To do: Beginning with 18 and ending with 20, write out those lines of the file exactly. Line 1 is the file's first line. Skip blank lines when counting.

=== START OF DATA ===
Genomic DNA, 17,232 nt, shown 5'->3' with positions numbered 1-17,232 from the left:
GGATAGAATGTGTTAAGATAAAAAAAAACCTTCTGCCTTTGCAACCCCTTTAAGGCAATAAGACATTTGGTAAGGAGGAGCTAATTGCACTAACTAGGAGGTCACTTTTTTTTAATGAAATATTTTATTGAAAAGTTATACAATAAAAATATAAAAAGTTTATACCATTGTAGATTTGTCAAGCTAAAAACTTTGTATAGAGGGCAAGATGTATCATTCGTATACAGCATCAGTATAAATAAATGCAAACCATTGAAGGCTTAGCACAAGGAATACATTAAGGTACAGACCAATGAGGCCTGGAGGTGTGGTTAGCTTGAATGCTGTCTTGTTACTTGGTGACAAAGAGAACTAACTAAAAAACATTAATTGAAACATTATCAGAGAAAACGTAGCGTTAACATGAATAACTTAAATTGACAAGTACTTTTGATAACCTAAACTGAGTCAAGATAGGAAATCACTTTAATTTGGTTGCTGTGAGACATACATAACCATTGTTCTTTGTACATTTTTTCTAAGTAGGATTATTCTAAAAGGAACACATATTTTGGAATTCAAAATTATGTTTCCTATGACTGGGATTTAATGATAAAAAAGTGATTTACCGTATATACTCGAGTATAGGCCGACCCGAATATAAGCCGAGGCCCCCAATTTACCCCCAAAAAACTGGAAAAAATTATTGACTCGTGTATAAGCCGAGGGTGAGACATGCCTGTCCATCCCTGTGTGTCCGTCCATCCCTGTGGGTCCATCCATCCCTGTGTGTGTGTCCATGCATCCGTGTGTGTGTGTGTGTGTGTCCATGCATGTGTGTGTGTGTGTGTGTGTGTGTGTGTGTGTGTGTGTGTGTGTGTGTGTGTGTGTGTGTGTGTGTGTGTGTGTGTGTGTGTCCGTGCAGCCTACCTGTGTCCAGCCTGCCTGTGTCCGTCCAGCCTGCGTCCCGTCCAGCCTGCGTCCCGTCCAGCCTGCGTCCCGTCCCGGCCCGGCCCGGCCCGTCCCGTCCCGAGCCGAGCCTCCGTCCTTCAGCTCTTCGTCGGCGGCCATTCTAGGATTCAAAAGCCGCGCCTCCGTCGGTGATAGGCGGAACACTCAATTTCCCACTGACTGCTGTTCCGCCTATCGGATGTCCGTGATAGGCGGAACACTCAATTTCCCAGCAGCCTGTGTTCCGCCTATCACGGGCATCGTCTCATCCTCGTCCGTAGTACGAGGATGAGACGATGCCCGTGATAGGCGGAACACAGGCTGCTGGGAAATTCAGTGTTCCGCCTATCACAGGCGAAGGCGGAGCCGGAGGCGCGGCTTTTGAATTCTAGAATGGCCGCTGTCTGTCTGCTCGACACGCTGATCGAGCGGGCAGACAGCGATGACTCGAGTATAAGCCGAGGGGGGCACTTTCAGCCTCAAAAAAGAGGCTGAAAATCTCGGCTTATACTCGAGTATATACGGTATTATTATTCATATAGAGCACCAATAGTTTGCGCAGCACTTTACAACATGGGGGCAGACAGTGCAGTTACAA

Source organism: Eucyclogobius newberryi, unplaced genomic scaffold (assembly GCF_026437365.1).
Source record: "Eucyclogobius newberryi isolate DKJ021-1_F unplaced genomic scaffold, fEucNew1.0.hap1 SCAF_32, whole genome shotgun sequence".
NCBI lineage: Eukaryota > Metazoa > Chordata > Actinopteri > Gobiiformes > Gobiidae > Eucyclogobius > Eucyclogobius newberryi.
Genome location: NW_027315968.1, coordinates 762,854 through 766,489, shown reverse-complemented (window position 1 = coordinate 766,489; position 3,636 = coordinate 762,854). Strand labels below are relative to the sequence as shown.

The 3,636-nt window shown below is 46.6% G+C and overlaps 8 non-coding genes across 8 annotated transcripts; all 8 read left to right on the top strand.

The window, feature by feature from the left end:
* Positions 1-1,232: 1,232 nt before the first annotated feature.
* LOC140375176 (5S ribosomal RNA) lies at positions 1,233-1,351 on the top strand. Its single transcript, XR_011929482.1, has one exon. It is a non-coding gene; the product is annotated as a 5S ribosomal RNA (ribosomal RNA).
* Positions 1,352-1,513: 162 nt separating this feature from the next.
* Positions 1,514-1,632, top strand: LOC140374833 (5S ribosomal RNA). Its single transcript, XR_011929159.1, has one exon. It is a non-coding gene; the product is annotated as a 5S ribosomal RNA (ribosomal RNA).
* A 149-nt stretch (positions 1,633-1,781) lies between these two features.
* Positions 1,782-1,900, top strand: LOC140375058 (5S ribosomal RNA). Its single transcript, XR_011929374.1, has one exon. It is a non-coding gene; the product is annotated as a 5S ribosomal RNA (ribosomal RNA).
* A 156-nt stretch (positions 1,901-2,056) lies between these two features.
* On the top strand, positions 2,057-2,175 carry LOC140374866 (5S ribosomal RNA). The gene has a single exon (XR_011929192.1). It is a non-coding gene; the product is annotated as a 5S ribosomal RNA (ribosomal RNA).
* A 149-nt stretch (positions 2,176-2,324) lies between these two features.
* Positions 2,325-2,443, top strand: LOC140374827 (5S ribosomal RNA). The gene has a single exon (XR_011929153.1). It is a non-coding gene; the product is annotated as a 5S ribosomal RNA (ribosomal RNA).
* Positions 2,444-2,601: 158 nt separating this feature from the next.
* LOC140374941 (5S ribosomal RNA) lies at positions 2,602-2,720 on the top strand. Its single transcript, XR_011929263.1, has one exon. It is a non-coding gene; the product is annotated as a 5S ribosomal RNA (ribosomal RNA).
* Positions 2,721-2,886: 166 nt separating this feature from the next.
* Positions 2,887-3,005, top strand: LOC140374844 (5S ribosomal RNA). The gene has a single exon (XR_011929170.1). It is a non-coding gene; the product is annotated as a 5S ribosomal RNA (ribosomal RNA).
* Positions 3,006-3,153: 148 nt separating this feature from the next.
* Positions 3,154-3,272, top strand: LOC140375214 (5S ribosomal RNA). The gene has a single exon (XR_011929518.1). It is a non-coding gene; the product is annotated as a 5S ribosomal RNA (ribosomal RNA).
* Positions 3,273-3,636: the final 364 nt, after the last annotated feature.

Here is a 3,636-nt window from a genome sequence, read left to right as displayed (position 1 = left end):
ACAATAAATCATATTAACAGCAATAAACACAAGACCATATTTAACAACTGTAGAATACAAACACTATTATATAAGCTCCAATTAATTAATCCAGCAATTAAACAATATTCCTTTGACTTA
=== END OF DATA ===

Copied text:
* Positions 2,325-2,443, top strand: LOC140374827 (5S ribosomal RNA). The gene has a single exon (XR_011929153.1). It is a non-coding gene; the product is annotated as a 5S ribosomal RNA (ribosomal RNA).
* Positions 2,444-2,601: 158 nt separating this feature from the next.
* LOC140374941 (5S ribosomal RNA) lies at positions 2,602-2,720 on the top strand. Its single transcript, XR_011929263.1, has one exon. It is a non-coding gene; the product is annotated as a 5S ribosomal RNA (ribosomal RNA).